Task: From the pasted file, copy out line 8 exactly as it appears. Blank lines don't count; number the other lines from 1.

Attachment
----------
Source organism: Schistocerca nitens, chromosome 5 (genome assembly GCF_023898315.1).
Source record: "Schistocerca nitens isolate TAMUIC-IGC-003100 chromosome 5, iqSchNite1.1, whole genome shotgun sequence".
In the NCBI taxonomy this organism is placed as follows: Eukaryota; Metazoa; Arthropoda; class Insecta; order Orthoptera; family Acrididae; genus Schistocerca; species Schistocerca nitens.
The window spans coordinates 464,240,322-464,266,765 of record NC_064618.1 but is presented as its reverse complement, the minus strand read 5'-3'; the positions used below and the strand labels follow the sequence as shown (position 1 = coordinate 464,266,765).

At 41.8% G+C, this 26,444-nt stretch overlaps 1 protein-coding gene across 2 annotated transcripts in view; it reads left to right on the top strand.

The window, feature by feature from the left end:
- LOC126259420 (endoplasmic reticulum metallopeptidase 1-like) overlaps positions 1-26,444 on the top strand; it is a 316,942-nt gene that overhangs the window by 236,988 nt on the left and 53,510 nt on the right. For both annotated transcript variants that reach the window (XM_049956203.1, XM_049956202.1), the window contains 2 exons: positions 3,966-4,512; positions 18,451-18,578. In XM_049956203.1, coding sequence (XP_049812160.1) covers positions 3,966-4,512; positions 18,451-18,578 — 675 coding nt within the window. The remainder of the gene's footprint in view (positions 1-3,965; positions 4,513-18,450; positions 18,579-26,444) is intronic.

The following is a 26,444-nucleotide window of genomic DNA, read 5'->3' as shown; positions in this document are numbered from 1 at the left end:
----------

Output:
The following is a 26,444-nucleotide window of genomic DNA, read 5'->3' as shown; positions in this document are numbered from 1 at the left end: